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Gold loses some luster as dollar rallies

December 16, 2007|Tom Petruno | Times Staff Writer

In retrospect, gold was a good buy at $350, $500 and $650.

But since reaching a 27-year high of $835.20 an ounce Nov. 8, the metal has struggled. It closed Friday at $793.30 in New York futures trading.

One concern weighing on gold is the dollar's sudden strength.

The weak dollar for the last two years had been a boon for gold. The metal often gains respect when paper currencies wither. And because gold is priced in dollars worldwide, the dollar's slide in effect made gold less expensive for foreign investors whose currencies were strengthening.

But the greenback has been rallying in recent weeks, and that is driving some investors out of gold, analysts say.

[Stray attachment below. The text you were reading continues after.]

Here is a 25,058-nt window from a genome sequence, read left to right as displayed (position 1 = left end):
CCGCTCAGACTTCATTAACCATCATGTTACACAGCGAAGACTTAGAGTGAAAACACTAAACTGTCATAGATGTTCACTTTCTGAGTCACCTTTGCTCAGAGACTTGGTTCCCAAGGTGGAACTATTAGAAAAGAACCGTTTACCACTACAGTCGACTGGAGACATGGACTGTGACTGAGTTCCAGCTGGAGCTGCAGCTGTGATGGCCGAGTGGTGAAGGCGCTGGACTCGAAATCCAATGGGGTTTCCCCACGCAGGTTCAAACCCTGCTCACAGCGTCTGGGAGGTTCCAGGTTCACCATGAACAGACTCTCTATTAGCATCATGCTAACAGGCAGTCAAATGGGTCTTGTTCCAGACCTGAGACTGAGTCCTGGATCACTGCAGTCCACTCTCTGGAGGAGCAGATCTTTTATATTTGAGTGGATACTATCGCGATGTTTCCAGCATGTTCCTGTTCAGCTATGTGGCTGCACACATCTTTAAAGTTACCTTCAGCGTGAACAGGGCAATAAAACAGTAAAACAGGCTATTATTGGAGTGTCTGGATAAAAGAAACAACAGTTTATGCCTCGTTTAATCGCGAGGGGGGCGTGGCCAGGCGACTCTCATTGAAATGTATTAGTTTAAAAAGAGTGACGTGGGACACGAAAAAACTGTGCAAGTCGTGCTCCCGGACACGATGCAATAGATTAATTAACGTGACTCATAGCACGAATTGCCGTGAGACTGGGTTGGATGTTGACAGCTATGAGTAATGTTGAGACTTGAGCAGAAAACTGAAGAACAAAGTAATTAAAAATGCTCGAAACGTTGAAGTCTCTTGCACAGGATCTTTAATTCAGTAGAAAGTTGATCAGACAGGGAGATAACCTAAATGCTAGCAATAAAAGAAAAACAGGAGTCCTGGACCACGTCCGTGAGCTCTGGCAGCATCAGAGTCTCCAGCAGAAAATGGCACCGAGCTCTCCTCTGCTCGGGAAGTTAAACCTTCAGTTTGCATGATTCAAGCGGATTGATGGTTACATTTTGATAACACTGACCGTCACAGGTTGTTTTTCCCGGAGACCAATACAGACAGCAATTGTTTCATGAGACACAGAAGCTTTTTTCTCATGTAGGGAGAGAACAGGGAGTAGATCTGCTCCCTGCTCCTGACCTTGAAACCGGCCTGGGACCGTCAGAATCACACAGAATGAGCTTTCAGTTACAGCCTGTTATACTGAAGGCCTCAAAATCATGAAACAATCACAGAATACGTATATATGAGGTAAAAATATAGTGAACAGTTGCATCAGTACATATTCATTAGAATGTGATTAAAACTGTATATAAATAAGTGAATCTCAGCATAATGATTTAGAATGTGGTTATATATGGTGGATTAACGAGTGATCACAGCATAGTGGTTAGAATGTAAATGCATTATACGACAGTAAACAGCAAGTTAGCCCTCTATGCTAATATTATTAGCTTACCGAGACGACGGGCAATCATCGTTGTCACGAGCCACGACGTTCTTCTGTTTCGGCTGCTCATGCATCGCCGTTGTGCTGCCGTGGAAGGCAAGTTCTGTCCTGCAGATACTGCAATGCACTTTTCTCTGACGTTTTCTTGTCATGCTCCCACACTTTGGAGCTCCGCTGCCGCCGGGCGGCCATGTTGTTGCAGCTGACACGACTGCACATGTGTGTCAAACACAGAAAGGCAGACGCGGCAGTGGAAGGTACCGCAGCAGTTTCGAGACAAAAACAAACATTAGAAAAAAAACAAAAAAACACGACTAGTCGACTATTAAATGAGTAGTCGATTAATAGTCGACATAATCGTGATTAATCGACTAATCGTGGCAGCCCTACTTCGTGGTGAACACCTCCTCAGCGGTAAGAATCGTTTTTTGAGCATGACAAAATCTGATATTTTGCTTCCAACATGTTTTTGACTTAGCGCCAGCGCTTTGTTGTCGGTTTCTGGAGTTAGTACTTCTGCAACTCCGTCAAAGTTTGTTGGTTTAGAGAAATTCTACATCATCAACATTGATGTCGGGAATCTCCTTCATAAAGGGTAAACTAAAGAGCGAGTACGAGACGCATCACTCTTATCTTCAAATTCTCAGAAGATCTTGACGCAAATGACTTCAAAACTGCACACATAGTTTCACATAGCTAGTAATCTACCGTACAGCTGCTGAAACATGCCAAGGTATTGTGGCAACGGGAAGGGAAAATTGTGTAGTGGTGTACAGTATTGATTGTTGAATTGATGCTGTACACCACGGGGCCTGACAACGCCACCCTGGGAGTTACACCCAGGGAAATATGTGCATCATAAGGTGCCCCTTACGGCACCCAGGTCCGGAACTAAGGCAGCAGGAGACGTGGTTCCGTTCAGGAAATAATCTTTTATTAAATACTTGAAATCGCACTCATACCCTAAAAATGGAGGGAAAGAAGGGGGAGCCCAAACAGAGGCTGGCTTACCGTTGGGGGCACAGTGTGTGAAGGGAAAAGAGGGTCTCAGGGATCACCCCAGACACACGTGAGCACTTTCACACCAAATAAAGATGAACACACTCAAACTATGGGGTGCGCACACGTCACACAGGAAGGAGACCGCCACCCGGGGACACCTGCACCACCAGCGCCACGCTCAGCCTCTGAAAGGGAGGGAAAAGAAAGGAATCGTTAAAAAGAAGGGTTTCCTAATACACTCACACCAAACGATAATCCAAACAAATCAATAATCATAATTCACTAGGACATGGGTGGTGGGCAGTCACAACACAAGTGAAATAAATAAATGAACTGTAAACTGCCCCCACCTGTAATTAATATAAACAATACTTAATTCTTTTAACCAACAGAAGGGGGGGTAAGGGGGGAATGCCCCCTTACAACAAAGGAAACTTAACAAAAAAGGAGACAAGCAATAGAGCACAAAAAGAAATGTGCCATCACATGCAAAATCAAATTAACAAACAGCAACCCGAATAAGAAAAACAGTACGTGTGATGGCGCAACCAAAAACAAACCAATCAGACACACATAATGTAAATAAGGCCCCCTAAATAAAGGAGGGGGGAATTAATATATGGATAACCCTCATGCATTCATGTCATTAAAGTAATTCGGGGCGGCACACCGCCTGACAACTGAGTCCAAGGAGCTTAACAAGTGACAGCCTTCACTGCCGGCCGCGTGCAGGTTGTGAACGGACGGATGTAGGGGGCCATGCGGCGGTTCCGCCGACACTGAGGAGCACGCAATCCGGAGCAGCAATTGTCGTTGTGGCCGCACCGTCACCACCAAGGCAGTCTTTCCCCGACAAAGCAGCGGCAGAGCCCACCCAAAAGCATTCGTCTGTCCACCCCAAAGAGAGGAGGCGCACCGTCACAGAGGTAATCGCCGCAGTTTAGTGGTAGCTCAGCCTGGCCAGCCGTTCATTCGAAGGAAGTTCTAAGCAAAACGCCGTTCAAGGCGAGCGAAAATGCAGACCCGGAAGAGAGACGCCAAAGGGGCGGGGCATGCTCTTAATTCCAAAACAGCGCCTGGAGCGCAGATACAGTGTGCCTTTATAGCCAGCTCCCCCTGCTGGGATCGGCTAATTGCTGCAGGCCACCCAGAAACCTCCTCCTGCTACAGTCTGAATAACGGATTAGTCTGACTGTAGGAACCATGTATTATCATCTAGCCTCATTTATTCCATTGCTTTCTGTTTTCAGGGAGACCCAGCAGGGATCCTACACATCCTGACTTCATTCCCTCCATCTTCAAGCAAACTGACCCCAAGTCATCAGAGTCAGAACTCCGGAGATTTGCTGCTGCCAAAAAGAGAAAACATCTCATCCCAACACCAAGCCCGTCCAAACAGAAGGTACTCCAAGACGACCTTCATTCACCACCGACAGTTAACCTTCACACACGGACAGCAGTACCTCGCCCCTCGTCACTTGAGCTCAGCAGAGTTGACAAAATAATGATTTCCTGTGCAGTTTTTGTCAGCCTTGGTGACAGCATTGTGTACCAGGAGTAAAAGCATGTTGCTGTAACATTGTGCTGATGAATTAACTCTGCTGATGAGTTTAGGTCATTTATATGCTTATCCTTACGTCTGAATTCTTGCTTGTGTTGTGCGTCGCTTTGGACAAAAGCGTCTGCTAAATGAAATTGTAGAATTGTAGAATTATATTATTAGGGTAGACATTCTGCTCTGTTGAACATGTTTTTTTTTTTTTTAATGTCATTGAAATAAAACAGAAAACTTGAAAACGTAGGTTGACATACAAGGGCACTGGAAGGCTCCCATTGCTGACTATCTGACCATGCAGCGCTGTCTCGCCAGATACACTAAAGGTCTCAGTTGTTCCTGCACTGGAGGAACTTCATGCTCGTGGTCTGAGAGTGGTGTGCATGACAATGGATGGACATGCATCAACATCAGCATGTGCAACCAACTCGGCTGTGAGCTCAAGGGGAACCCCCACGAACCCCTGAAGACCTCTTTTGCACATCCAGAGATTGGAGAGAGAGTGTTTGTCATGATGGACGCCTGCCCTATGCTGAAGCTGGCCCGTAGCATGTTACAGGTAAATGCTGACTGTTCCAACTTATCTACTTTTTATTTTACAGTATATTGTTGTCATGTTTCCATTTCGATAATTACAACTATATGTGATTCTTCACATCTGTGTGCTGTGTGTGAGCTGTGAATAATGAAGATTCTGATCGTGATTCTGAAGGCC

Surging oil prices also have helped push gold up in recent years by fanning inflation fears. Gold is considered a natural inflation hedge. But oil has stalled out in its run for $100 a barrel.

Even if inflation pressures continue to rise, investors who want to add an inflation hedge to their portfolios have options besides gold, said Russ Kinnel, director of mutual fund research at Morningstar Inc.

"I think there are better ways to go," he said.

One idea is inflation-adjusted U.S. Treasury bonds or mutual funds that own the bonds. The returns on the securities are guaranteed to rise with U.S. consumer price inflation.

Investors also can buy into a broad portfolio of commodities rather than rely solely on gold. A popular commodity-linked fund is the Pimco Commodity RealReturn Strategy fund, which is up about 18% this year.


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